Has not been silenced:
I hear this line of criticism fairly often from people who are not very bright or well-informed; in truth, I have never complained of “being silenced.” As I have written and said probably 200 times, the mob-mentality culture of conformism and homogeneity is a relatively minor problem for people like me — people who are in the controversy business, for whom this sort of thing is only a vexing professional hazard — but it is a very large problem for people who are not employed in writing and speaking about public affairs but nonetheless threatened with educational or employment sanctions for holding unpopular views. You hear about people like me because we are media figures, but the people who really have to worry about this sort of thing are Starbucks managers in Philadelphia and Silicon Valley nerds who are dumb enough to believe that the bosses at Google mean it when they ask them for their opinions.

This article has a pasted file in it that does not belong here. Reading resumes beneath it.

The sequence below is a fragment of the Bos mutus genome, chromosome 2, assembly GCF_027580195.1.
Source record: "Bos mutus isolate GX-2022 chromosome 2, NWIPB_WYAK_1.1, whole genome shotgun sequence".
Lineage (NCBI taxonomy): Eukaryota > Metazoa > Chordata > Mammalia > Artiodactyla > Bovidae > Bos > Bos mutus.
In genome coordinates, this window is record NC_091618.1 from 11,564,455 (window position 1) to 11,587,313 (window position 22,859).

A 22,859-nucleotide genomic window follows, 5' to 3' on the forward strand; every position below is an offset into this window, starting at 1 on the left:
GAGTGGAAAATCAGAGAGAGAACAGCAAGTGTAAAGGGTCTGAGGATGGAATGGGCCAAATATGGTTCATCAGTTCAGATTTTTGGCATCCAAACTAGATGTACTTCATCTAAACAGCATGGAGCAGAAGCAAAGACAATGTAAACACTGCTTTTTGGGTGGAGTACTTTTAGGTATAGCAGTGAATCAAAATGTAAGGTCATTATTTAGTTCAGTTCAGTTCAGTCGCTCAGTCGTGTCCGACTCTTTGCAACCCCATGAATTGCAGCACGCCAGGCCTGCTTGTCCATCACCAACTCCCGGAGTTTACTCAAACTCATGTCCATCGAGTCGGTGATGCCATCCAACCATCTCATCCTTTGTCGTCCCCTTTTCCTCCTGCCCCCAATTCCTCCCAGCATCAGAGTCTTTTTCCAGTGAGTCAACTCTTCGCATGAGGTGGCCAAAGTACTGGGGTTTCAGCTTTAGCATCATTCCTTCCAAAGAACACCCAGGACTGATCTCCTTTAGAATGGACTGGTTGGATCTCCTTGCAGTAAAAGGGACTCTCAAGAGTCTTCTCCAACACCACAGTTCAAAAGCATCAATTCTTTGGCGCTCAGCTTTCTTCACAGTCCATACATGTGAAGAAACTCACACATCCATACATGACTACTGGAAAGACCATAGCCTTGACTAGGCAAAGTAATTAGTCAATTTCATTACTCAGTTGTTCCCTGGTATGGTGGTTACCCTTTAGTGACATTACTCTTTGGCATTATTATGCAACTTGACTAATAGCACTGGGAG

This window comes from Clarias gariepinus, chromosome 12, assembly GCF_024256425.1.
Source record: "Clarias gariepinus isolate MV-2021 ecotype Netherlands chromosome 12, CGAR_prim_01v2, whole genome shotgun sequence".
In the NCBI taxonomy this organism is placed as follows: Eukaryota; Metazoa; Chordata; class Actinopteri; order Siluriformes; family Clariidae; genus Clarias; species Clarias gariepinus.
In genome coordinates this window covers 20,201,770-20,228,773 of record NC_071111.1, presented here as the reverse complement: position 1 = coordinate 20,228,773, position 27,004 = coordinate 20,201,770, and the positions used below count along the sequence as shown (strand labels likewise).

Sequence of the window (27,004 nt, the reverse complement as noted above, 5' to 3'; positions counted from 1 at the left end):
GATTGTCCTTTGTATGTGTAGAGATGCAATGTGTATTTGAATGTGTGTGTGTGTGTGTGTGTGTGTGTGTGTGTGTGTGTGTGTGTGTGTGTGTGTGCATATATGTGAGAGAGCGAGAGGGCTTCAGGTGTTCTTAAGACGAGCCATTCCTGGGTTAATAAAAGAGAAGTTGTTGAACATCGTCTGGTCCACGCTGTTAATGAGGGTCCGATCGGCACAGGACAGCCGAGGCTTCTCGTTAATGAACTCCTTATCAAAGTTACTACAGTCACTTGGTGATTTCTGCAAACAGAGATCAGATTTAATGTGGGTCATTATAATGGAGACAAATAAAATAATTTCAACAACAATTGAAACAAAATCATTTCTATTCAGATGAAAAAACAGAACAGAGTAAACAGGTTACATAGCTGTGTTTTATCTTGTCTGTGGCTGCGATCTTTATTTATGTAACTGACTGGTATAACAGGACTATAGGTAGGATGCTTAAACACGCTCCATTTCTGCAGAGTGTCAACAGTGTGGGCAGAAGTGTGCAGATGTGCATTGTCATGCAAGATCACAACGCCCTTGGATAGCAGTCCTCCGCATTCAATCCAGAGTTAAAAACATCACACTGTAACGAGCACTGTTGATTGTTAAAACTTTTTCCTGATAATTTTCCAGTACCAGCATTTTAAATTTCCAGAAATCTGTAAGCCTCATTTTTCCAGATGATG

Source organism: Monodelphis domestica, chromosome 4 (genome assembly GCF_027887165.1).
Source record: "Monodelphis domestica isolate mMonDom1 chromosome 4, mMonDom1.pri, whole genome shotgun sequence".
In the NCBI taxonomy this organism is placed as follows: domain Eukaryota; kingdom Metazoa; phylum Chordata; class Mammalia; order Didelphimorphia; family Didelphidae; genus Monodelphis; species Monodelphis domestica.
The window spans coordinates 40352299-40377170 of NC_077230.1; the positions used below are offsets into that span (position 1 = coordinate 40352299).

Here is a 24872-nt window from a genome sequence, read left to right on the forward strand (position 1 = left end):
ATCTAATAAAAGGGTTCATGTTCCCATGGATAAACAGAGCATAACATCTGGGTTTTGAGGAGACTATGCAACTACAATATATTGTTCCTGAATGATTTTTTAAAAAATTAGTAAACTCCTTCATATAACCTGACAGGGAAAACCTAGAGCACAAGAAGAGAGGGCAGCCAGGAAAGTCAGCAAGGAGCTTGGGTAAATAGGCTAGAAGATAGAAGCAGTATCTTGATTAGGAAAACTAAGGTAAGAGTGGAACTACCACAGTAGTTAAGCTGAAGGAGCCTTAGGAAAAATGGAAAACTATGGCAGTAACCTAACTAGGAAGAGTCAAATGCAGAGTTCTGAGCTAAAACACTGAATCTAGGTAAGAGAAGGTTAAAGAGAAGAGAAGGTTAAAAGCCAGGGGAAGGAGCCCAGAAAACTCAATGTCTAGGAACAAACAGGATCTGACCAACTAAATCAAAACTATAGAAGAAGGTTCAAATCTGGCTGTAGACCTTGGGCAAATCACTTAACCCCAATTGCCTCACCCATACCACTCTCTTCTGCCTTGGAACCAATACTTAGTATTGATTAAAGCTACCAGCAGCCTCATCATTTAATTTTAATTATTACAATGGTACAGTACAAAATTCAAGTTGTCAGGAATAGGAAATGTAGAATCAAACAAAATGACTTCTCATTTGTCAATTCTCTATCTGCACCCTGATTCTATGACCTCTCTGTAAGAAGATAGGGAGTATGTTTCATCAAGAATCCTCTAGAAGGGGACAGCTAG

Which brings us to the problem of trying to have a productive conversation with people who are caught up in the vast sprawling electronic apparatus of self-moronization. It does not matter what anybody actually has said or written. The rage-monkeys have an idea about what it is they want you to have said, or what people like you are supposed to think about x or y. I cannot count how many times I have had some person respond to something critical I’ve written about some lefty fruitcake with “What about Trump, huh?” When I point out that, among other things, I wrote a little book called The Case against Trump, the response is: “Well, Republicans . . .” And then when I point out that I am not one of those, either, the retreat into ever-vaguer generality continues incrementally.
Yes, I get this sort of idiocy a lot, too. I’m always amused when morons assume that (a functional atheist) am a Young-Earth creationist, or a Christian, or Republican, because I’m skeptical about hyperbolic climate claims.
I should say, though, that at least when it comes to Professor Mann, I have in fact been somewhat silenced (which is ironic, given that prior to the time he sued me, I’d hardly ever discussed him).